Phyllis Kerr, Woodland, Minnesota: “Our only choice we have right now is to keep showing up. We have nothing coming from the White House, and it’s pitiful. I think our president is ignorant. I think he is lazy. I think he is self-centered. I think he should never have been president to begin with, and it’s putting a lot of stalling in many parts of our country and many different ways and this one is enormously important. To have the NRA taking over in this respect, that kids don’t feel safe in school, people don’t feel safe going to Walmart … this is no way to live. We have to do better, we are better, there’s a whole bunch of better people out here, standing around us right now. If we continue to grow in our numbers, we can make a big difference. But we have to participate. We wait for action, but sometimes we’re the ones that need to act. I’m very sad with the way the nation is being led right now, and with these gatherings we have the opportunity to search for that better leadership, that better leadership within each one of us.”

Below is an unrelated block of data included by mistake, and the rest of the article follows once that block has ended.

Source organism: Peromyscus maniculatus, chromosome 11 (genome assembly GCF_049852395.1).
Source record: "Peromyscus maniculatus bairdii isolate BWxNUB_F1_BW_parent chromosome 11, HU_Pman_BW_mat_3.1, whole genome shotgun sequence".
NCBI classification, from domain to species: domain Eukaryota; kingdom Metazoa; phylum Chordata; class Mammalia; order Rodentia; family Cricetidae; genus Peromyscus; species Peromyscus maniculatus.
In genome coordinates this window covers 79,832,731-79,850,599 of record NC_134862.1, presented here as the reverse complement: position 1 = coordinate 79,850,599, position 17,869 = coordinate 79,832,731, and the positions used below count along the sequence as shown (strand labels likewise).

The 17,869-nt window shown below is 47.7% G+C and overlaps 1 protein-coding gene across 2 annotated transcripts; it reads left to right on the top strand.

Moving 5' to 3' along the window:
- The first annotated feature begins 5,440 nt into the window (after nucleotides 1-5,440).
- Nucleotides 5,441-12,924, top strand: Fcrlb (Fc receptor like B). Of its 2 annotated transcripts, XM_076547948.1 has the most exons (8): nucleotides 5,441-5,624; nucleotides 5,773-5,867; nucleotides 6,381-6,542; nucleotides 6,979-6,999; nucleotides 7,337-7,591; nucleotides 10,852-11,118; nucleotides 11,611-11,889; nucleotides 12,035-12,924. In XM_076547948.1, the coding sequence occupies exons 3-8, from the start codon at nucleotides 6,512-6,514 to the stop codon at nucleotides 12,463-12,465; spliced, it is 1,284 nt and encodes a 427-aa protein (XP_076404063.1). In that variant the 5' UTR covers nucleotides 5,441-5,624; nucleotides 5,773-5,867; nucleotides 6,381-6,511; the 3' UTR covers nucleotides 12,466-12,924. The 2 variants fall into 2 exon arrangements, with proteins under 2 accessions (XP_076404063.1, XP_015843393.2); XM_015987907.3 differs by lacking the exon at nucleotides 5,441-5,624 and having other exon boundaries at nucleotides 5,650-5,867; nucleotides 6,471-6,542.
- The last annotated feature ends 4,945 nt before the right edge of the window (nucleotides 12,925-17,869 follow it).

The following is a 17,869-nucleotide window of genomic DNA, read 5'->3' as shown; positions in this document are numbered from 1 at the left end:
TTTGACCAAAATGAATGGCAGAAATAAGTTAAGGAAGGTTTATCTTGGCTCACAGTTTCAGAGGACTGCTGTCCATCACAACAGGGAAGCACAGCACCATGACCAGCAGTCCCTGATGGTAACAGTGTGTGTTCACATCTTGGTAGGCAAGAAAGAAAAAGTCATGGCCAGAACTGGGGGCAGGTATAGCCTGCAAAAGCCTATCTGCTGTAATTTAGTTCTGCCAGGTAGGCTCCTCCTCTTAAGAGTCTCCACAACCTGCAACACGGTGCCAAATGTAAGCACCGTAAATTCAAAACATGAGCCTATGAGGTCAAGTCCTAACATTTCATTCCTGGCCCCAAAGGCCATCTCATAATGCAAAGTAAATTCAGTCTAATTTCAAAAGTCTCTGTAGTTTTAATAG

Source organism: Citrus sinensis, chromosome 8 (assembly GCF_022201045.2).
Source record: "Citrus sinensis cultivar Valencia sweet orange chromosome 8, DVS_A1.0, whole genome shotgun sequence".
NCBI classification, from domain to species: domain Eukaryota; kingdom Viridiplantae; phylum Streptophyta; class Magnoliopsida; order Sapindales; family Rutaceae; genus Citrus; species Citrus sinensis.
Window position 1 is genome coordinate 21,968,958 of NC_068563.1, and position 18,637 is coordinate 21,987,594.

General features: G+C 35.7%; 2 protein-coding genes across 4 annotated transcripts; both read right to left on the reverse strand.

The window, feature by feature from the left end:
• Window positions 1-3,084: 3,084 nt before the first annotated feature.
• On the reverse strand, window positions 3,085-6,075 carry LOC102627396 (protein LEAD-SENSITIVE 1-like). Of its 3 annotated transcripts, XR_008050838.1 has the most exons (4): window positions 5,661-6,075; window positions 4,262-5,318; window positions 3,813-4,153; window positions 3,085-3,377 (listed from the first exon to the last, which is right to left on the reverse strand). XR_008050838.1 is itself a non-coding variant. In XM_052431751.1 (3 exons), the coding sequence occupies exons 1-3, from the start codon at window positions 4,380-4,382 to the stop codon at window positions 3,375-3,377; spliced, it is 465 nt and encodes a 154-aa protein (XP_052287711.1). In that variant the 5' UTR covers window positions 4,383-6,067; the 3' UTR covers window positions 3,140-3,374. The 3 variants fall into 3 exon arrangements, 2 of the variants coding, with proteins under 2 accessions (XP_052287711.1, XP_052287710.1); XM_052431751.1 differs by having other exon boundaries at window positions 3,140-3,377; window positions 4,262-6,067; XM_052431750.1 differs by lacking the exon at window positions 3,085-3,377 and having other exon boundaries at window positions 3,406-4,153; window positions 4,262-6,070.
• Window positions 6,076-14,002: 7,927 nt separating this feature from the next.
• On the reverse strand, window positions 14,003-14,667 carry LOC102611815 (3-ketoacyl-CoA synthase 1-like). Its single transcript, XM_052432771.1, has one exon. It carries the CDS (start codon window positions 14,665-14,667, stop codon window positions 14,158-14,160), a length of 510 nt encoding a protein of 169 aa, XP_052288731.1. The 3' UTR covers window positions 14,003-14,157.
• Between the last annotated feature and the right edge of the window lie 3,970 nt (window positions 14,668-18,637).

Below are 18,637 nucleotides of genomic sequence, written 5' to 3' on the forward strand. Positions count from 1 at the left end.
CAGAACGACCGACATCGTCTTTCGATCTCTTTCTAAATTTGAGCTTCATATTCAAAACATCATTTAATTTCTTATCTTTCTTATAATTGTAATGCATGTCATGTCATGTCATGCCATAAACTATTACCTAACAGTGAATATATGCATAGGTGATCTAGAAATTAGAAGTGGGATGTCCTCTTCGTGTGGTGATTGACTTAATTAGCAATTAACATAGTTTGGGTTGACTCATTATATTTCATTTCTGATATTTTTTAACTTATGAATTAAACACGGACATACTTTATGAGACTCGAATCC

MinnPost photo by Jim Walsh

Mary McCann, Minneapolis: “[Trump] is just repeating what he’s learned and what all these other fellas might think. He’s not unique. He’s just the president, which makes it a shame that he is unable to even modify his speech on behalf of all of us. I would ask our leaders to really educate themselves, and not in a superficial way. Listen to doctors and academics and people in the community and experts in the arts; everybody who has reflected in a meaningful way about where this [racism] comes from.”

MinnPost photo by Jim Walsh

MN Moms Demand Action co-leader Molly Leutz spoke to a crowd that included Gov. Tim Walz, Lt. Gov. Peggy Flanagan, Rep. Dean Phillips, Imam Asad Zaman of the Muslim American Society of Minnesota, Ramsey County Attorney John Choi, Sami Rahamim of the Jewish Community Relations Council, state Sen. Ron Latz, and more.

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“Let us be moved tonight to come together in community,” said Leutz. “To honor with action in a collective effort to fight gun violence everywhere. To disarm hate, white nationalism, racism, xenophobia, misogyny, Islamaphobia, anti-semitism, homophobia, transphobia, and bigotry in all forms that fuel violence. Let us demand action from our elected officials. Demand background checks on all gun sales. And strong red flag laws. We are grief stricken. We are angry. And it’s sometimes scary. But we are determined, and by this crowd I know we will keep showing up.”